|Alex holding a nice Green Sunfish|
While thumbing through an issue of Southwest Fly Fishing, I saw an article about a small creek east of Houston called Village Creek. At the office, the following day, I gave the article to my friend Alex, who read it eagerly. We both decided that this little creek, in the eastern Pineywoods of Texas, absolutely needed its local fish population terrorized by two guys and a dog. Alex and I loaded up the inflatable Flycraft drift boat Friday morning and before the sun had risen over I-10, we headed east.
We put into the water around 7:00AM where RT 327 runs over the creek. Our take-out was approximately 2.5 miles downstream to a small boat ramp called Baby Galvez Landing. Even in the waking light of the early morning the air was muggy, and it was evident that it would be a hot day. The dog, Minnow, ran frantically around the boat ramp in excited anticipation.
I took the oars first and Alex sat at the bow of the boat ready to cast his fly line. It didn’t take long before Alex spotted a gar rising to the surface of the water. He threw a quick roll cast to the gar and began stripping his tandem woolly buggers. Suddenly, Alex’s line went taught and he felt a hard tug. He quickly set the hook and a split second later we were both laughing with excitement as the lean body of a gar came rocketing out of the water. The prehistoric-looking fish splashed frantically on the surface of the water and jumped several times before submitting to the pull of the rod. So with that, our day started with a gar in the boat before we even had floated out of sight of the boat ramp. It was going to be a good day.
|I was able to quickly put gloves on and hold Alex's gar while he snapped a quick photo.|
The creek was pretty slow-moving for the majority of the float, but the banks were high and there weren’t many trees overhanging the water. There was plenty of room for a nice back cast. Evidence of the fairly recent flooding events were all around us as we floated. Huge oak trees that had toppled from the banks into the water were protruding from the depths. Their gnarled limbs jutted from the surface of the calm waters as if they were attempting to grab the high banks and roust their woody frames from the sandy creek bottom. Our inflatable drift boat floated lazily over top of the submerged trees as we attempted to cast our lines among the skeletal forms of the submerged limbs.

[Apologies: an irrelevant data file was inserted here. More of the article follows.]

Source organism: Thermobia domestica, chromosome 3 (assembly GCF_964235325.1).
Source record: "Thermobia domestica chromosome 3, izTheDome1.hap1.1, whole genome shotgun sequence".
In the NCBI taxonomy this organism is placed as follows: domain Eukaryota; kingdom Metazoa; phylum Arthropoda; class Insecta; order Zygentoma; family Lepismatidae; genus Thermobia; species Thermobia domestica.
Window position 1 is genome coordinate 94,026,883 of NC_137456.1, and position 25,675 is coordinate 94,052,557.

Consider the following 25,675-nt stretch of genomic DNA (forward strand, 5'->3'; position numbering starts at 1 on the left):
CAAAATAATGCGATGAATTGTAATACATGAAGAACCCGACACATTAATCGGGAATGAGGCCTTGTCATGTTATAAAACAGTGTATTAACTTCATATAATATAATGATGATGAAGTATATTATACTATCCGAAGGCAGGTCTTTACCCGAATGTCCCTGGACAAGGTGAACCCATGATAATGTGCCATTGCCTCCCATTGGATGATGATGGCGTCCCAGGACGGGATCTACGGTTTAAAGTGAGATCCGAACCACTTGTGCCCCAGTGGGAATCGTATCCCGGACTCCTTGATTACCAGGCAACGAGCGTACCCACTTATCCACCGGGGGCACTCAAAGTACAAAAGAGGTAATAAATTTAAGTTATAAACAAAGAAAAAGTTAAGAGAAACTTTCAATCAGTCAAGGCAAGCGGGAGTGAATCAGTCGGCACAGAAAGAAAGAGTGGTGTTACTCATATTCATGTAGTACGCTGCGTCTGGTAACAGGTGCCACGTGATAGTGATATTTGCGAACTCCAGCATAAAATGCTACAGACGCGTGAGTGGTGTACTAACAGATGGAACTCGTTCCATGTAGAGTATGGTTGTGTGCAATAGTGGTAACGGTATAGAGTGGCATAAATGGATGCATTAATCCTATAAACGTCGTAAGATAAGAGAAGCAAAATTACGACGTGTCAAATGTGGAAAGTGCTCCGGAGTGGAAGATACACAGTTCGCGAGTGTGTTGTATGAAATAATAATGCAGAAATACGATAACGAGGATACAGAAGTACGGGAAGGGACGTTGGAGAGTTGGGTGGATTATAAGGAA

Most meanders in the creek offered gorgeous sandy point bars. On numerous occasions throughout our float, we pulled the boat up to these beautiful white sandbars to take a break and let the dog run off some pent-up energy. Once the boat pulled up to the sand bar and Alex and I got out, Minnow, would leap out of the boat with fervor and start racing around the white sandbar in circles. She sent sand flying into the air with every bounding leap she took. After a couple laps around the point bar, she would generally wade into the shallows of the water and lay down. When she was cooled sufficiently, she would then prowl the shallows for a nice stick protruding out of the sand. She would tug on the stick furiously until it was removed from its partial burial. With that she would trot proudly over to a damp patch of sand and begin gnawing happily.
The water itself had a very tannic tint to it. But even with the rusty brown color, there was more visibility than I would have thought. With that being said, sight fishing was out of the question, but it was possible to see into the water about 8 to 10 inches.
|A quick picture of a beautiful Longear Sunfish|
In hindsight, it seems like a 5-weight is plenty strong for this creek. Alex and I both brought 7-weight rods and that seemed like too much backbone. We each hooked into species of fish that neither of us had caught before. We hooked into plenty of Longear Sunfish and I caught my first Spotted Bass. It may have just been coincidence, but it seemed like most of the Longear Sunfish were along the banks where there didn’t appear to be much cover. The two bass, one of which was a Largemouth, were found around submerged trees. By far, the Longears were the most fun to catch. They would hit white streamers and dry flies readily, despite their tiny size. The Longears’ coloration was fantastic. Their reddish bellies contrasted with the aqua-blue coloring down the length of their sides.
|Alex with his first Longear of the day.|
Overall this creek was a great float. The day was very hot and humid, but the good fishing took our minds off of the hundred-degree temperatures. Good fishing, a friend, and a dog made it well worth the 2-hour drive.